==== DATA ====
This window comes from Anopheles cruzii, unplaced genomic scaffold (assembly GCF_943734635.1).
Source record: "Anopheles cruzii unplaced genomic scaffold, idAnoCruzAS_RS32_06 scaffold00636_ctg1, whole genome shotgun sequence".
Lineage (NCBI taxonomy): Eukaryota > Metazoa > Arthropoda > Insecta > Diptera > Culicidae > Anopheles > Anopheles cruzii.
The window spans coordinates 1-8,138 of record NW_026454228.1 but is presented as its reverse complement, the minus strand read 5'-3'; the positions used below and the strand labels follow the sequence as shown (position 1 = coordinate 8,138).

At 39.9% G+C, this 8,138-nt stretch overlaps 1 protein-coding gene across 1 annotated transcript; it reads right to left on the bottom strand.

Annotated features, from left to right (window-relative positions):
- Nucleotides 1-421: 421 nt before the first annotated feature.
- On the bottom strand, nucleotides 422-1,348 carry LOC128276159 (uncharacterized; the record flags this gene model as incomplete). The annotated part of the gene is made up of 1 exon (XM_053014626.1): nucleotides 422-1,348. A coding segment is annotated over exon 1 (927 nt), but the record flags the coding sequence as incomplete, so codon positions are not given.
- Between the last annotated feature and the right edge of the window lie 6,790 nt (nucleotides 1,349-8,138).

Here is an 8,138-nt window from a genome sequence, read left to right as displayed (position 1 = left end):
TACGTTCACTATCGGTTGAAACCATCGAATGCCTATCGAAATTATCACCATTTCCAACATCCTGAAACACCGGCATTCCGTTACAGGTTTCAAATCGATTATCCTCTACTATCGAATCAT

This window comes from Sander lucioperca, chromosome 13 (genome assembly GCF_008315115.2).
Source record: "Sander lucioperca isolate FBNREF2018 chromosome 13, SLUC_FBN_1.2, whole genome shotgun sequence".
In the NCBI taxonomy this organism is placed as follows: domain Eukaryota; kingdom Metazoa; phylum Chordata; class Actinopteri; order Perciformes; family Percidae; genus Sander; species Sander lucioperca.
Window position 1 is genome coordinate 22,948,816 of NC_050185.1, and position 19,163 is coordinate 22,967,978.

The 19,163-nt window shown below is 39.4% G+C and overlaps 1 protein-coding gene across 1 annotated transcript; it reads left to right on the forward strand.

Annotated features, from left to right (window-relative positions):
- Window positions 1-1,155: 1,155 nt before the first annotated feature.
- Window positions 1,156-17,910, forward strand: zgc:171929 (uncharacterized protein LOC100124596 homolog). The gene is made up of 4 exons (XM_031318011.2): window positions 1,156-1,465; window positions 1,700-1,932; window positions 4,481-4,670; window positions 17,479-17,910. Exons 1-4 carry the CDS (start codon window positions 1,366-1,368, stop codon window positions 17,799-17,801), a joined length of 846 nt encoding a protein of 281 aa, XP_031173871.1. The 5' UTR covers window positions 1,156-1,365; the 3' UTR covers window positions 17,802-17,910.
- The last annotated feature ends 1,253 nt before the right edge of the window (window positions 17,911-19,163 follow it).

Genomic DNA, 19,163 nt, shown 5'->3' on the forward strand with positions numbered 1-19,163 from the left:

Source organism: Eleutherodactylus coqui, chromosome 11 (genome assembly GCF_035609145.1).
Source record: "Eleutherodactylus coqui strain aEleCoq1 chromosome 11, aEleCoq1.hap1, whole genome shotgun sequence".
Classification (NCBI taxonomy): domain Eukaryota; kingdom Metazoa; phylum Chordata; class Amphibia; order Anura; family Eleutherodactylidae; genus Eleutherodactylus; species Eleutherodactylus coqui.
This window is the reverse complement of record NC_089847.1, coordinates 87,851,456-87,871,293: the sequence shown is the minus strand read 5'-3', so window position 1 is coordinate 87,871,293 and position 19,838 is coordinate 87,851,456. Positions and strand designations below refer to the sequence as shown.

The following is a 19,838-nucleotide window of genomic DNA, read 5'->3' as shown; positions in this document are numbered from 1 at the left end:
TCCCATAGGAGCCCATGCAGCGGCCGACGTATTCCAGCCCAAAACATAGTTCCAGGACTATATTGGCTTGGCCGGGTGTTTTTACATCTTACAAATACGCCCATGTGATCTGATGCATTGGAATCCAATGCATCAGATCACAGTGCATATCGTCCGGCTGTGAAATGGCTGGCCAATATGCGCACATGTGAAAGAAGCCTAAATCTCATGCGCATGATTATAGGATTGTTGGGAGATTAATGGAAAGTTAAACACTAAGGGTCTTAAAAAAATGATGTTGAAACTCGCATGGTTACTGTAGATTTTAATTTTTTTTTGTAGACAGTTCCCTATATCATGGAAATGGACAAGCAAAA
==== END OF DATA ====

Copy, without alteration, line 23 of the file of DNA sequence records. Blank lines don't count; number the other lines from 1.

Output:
Source record: "Eleutherodactylus coqui strain aEleCoq1 chromosome 11, aEleCoq1.hap1, whole genome shotgun sequence".